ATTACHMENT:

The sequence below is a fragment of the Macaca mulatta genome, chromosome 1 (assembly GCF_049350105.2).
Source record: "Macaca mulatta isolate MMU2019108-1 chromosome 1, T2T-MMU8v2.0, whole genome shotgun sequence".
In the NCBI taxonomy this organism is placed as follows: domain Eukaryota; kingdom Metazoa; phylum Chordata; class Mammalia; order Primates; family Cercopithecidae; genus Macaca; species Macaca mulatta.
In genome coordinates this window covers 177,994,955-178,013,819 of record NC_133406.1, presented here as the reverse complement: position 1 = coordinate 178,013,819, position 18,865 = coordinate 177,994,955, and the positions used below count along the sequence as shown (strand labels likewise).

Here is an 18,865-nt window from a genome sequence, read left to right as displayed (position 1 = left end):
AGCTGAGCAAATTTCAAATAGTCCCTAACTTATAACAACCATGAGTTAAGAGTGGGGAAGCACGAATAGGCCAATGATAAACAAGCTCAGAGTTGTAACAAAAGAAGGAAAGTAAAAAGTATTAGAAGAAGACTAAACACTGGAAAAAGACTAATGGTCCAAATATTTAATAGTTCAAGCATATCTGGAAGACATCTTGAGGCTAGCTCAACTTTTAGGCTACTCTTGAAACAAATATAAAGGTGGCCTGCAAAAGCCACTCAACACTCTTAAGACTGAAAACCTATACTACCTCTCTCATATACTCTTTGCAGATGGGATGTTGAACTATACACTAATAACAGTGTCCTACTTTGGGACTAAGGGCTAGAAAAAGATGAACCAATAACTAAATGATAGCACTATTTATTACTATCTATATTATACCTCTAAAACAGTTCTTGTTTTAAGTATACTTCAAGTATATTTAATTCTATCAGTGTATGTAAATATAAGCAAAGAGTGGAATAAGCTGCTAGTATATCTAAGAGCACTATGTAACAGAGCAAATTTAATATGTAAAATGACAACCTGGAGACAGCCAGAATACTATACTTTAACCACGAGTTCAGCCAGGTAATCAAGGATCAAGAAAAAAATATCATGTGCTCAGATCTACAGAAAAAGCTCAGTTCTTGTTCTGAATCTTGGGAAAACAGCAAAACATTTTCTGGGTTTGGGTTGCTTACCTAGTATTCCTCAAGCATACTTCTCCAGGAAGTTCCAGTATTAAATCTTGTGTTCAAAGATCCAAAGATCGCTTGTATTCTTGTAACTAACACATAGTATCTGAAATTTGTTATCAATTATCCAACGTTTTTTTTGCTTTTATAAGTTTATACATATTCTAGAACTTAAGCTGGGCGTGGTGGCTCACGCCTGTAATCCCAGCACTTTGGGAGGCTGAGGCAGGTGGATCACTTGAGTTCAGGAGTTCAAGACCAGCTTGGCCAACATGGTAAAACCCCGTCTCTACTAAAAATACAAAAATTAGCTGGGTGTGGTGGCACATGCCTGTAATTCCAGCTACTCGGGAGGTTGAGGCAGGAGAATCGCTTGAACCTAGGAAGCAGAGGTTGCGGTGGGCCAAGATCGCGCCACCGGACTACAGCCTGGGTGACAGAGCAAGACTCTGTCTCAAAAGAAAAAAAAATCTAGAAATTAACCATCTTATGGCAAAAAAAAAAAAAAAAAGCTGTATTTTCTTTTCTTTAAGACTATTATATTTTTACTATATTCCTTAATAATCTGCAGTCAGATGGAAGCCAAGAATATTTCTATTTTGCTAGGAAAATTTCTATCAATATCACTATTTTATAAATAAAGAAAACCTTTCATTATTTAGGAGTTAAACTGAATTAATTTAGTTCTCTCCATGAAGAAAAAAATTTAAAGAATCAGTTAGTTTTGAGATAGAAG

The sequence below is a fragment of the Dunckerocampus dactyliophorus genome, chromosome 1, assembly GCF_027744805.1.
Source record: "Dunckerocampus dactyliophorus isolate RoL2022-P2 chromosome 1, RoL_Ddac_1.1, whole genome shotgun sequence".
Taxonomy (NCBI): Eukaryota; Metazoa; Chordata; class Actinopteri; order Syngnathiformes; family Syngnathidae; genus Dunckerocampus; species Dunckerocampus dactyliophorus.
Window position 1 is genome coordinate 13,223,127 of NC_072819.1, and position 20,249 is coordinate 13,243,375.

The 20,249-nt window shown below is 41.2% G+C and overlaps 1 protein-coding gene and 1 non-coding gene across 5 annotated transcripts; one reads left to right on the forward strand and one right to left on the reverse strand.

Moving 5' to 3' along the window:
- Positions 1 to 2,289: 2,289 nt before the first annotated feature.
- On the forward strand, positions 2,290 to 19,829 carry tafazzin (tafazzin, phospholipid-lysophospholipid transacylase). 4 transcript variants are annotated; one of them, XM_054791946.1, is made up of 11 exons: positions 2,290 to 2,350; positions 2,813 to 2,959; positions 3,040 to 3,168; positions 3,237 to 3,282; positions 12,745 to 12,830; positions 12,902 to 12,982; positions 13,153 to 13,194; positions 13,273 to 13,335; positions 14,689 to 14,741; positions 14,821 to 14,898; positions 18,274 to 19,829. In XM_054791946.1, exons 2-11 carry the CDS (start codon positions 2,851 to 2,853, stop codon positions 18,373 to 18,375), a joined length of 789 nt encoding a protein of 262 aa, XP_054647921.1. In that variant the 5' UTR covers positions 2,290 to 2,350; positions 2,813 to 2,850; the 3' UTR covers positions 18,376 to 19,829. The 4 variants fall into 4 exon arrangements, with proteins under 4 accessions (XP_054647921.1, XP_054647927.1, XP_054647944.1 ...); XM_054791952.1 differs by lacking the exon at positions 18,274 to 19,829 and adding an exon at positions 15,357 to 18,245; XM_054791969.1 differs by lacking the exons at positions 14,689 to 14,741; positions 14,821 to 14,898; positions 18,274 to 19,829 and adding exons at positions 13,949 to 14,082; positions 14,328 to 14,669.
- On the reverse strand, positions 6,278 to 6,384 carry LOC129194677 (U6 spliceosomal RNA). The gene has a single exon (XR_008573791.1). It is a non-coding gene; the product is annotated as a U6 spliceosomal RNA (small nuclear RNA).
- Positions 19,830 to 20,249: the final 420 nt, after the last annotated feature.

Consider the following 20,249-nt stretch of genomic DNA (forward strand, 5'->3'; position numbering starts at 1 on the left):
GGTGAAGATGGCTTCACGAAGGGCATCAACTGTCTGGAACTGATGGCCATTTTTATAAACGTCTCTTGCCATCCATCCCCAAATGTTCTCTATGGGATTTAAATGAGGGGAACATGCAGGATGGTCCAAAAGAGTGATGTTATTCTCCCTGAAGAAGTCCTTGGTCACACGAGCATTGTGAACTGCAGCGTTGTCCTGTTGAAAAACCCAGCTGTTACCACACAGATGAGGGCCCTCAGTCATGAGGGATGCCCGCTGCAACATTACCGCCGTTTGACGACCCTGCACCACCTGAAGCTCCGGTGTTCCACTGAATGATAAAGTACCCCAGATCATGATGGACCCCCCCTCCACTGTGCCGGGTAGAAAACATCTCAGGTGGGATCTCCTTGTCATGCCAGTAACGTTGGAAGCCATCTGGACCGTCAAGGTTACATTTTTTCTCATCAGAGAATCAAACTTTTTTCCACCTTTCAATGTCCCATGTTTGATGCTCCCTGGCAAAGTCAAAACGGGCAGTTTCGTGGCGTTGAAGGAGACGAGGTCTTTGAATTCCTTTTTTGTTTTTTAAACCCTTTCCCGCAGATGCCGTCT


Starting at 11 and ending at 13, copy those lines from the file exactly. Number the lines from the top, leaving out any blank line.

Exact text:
The 20,249-nt window shown below is 41.2% G+C and overlaps 1 protein-coding gene and 1 non-coding gene across 5 annotated transcripts; one reads left to right on the forward strand and one right to left on the reverse strand.

Moving 5' to 3' along the window:
- Positions 1 to 2,289: 2,289 nt before the first annotated feature.